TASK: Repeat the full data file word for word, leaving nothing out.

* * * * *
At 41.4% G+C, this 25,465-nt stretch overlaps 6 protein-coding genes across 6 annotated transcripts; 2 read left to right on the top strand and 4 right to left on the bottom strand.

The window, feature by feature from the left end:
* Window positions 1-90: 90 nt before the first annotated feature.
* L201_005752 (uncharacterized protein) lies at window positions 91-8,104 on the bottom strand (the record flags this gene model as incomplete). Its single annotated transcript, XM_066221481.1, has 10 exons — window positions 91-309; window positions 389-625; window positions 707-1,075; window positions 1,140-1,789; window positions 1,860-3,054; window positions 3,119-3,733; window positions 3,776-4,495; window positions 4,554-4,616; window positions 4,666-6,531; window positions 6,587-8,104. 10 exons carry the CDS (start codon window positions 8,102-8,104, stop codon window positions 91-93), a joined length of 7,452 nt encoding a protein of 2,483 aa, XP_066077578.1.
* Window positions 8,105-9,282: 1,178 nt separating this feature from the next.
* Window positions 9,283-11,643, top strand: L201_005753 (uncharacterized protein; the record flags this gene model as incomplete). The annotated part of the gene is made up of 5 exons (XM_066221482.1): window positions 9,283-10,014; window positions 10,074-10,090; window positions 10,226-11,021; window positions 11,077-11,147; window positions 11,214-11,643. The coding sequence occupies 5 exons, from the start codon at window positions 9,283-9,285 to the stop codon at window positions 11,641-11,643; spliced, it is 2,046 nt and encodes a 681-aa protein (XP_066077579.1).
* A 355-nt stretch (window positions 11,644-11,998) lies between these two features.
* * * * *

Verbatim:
At 41.4% G+C, this 25,465-nt stretch overlaps 6 protein-coding genes across 6 annotated transcripts; 2 read left to right on the top strand and 4 right to left on the bottom strand.

The window, feature by feature from the left end:
* Window positions 1-90: 90 nt before the first annotated feature.
* L201_005752 (uncharacterized protein) lies at window positions 91-8,104 on the bottom strand (the record flags this gene model as incomplete). Its single annotated transcript, XM_066221481.1, has 10 exons — window positions 91-309; window positions 389-625; window positions 707-1,075; window positions 1,140-1,789; window positions 1,860-3,054; window positions 3,119-3,733; window positions 3,776-4,495; window positions 4,554-4,616; window positions 4,666-6,531; window positions 6,587-8,104. 10 exons carry the CDS (start codon window positions 8,102-8,104, stop codon window positions 91-93), a joined length of 7,452 nt encoding a protein of 2,483 aa, XP_066077578.1.
* Window positions 8,105-9,282: 1,178 nt separating this feature from the next.
* Window positions 9,283-11,643, top strand: L201_005753 (uncharacterized protein; the record flags this gene model as incomplete). The annotated part of the gene is made up of 5 exons (XM_066221482.1): window positions 9,283-10,014; window positions 10,074-10,090; window positions 10,226-11,021; window positions 11,077-11,147; window positions 11,214-11,643. The coding sequence occupies 5 exons, from the start codon at window positions 9,283-9,285 to the stop codon at window positions 11,641-11,643; spliced, it is 2,046 nt and encodes a 681-aa protein (XP_066077579.1).
* A 355-nt stretch (window positions 11,644-11,998) lies between these two features.